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Health care in turmoil: costs, shortages, and pandemic strains

Health care in the United States is in a state of turmoil. Many Americans are struggling to pay for health care. Even if they have health insurance, many have to pay high out-of-pocket copayments and, in the end, feel that what they do pay for is not worth the cost.

As a result of the COVID pandemic, many health care workers faced mounting mental health crises from burnout, physical and mental harassment, and lack of support from employers. This was reported by the Centers for Disease Control on November 3, 2023.

In addition, the ever-increasing assignment of administrative burdens, inadequate support in medical practices and health systems to lessen obstacles in day-to-day tasks, circulation of misinformation on social media, and political attacks on the value of medical science have all had a profound effect on the practice of medicine. The reduction of medical reimbursements from the government and third-party interference from pharmaceutical and insurance companies have further complicated the situation. All these factors have contributed to the dissolution of the patient-physician relationship and health care as we once knew it.

Many physicians and nurses have taken early retirement or left their professions for less stressful positions. As a result, the United States is experiencing a shortage of both primary care physicians and nurses. The shortage of physicians is also extending into some specialty areas, resulting in several-month wait times to secure an appointment slot. This has caused people who need medical care to crowd into emergency departments, impeding the care of those with serious illnesses.

I would like to have a straightforward talk with those considering entering medical school, those who will soon be entering residency programs, or those family medicine physicians who have been in the field for a while. In a few words, we, your patients, need you; our very lives depend on it!

As patients, we assume you have the academic credentials for admission into medical school and to secure your Doctor of Medicine degree. However, being a great primary care physician takes more than receiving good grades. It takes heart and compassion for the job.

Throughout your professional career, you will deliver difficult and life-changing diagnoses such as cancer, miscarriage, and autoimmune diseases for which there are no cures. Will you look at the computer screen as you say the words, or will you look into the eyes of your patient with concern and empathy?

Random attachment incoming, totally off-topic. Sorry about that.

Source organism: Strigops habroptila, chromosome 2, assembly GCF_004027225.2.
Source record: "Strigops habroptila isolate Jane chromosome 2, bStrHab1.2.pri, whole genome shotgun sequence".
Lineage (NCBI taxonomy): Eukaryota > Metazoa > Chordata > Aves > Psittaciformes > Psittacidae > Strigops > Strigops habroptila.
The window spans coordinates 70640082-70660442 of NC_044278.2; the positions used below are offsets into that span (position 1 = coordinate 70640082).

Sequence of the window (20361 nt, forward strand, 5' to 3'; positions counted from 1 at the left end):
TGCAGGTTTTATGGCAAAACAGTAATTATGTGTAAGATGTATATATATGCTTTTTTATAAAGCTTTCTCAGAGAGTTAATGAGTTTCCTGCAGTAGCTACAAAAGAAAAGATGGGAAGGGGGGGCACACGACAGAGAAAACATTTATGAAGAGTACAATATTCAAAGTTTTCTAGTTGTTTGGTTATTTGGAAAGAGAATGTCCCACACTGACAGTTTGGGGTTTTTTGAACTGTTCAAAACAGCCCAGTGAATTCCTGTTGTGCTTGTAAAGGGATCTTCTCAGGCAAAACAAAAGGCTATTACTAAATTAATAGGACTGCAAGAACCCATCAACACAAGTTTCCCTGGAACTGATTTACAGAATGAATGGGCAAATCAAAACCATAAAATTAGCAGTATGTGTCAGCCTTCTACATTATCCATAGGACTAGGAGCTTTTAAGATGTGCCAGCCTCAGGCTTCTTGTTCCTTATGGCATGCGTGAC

Will you be there to walk beside your patient, as a partner, in helping him/her improve their health? Are you ready and willing to educate your patients so that potential illness/disease can be prevented, supplying both information and encouragement?

Are you using the full scope of your medical education and training to determine the root cause of your patient’s health issue? Or are you sending your patient off to an assortment of specialists who order numerous tests when you could have done the job yourself, saving your patient excess stress, anxiety, and financial hardship?

Are you willing to see your patient as more than charts and numbers on Epic? Can you see them as someone who has a family who loves them dearly or, at the other extreme, has no one who cares whether they live or die besides you?

Do you view this job as a “calling”? Does this mean that you not only “talk the talk” but, more importantly, “walk the walk”? With the burdens and stresses of the job, if your commitment isn’t a strong one, your resolve will suffer, and you will be looking for a way out. This affects not only you but also your patients, who have come to trust in you.

This profession is not for the faint of heart. There will be joy, and there will be sadness. There will be times when you feel no one hears you or cares how difficult your job is. Over the years, as a patient, I have seen physicians who are truly committed to their patients and, at the same time, can balance their professional and personal lives. In these times of corporate health systems, this is not an easy task. Much of your daily routines are dictated by those who sit in board rooms rather than exam rooms. Those individuals who can achieve this delicate balance can draw satisfaction from the relationships and trust they have built with their patients and colleagues.

As patients, we appreciate primary care physicians who are genuinely committed to helping us lead healthier lives. We understand the dedication and challenges that come with this profession. However, we need assurance that we won’t be seeing a “new face” at our next appointment, especially when we have already established a level of trust and comfort with our current physician.

If I had a magic wand and could eliminate all the intrusive interference that harms the doctor-patient relationship, I would have used it many times. Unfortunately, that only exists in fairy tales. Until then, both patients and physicians must continue to speak out and have their concerns addressed. Silence and inaction have only led to the practice of medicine being placed in bondage. The chains must be broken: Lives depend upon it.

Michele Luckenbaugh is a patient advocate. 


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